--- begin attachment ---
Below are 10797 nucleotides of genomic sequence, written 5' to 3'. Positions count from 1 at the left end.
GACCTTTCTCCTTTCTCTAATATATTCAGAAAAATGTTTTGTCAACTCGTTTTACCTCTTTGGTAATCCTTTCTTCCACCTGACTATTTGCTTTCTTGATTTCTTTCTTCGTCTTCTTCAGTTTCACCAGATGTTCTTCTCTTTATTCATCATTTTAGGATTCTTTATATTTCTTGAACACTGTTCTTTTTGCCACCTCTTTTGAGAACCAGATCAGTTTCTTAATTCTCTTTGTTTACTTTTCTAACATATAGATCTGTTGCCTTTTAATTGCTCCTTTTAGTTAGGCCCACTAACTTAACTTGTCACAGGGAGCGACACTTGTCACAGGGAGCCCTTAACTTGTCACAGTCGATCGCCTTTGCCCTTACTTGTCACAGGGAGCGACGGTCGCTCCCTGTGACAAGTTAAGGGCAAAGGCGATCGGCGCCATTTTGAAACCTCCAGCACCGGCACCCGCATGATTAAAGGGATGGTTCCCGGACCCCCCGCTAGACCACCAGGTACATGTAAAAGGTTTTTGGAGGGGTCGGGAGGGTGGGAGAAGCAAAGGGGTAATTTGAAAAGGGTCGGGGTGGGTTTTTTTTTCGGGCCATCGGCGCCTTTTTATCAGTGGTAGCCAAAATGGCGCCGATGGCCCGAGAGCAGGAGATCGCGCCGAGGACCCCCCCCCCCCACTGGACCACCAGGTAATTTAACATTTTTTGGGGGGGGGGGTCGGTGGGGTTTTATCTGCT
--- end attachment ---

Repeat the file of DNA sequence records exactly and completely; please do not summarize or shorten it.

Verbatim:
Below are 10797 nucleotides of genomic sequence, written 5' to 3'. Positions count from 1 at the left end.
GACCTTTCTCCTTTCTCTAATATATTCAGAAAAATGTTTTGTCAACTCGTTTTACCTCTTTGGTAATCCTTTCTTCCACCTGACTATTTGCTTTCTTGATTTCTTTCTTCGTCTTCTTCAGTTTCACCAGATGTTCTTCTCTTTATTCATCATTTTAGGATTCTTTATATTTCTTGAACACTGTTCTTTTTGCCACCTCTTTTGAGAACCAGATCAGTTTCTTAATTCTCTTTGTTTACTTTTCTAACATATAGATCTGTTGCCTTTTAATTGCTCCTTTTAGTTAGGCCCACTAACTTAACTTGTCACAGGGAGCGACACTTGTCACAGGGAGCCCTTAACTTGTCACAGTCGATCGCCTTTGCCCTTACTTGTCACAGGGAGCGACGGTCGCTCCCTGTGACAAGTTAAGGGCAAAGGCGATCGGCGCCATTTTGAAACCTCCAGCACCGGCACCCGCATGATTAAAGGGATGGTTCCCGGACCCCCCGCTAGACCACCAGGTACATGTAAAAGGTTTTTGGAGGGGTCGGGAGGGTGGGAGAAGCAAAGGGGTAATTTGAAAAGGGTCGGGGTGGGTTTTTTTTTCGGGCCATCGGCGCCTTTTTATCAGTGGTAGCCAAAATGGCGCCGATGGCCCGAGAGCAGGAGATCGCGCCGAGGACCCCCCCCCCCCACTGGACCACCAGGTAATTTAACATTTTTTGGGGGGGGGGGTCGGTGGGGTTTTATCTGCT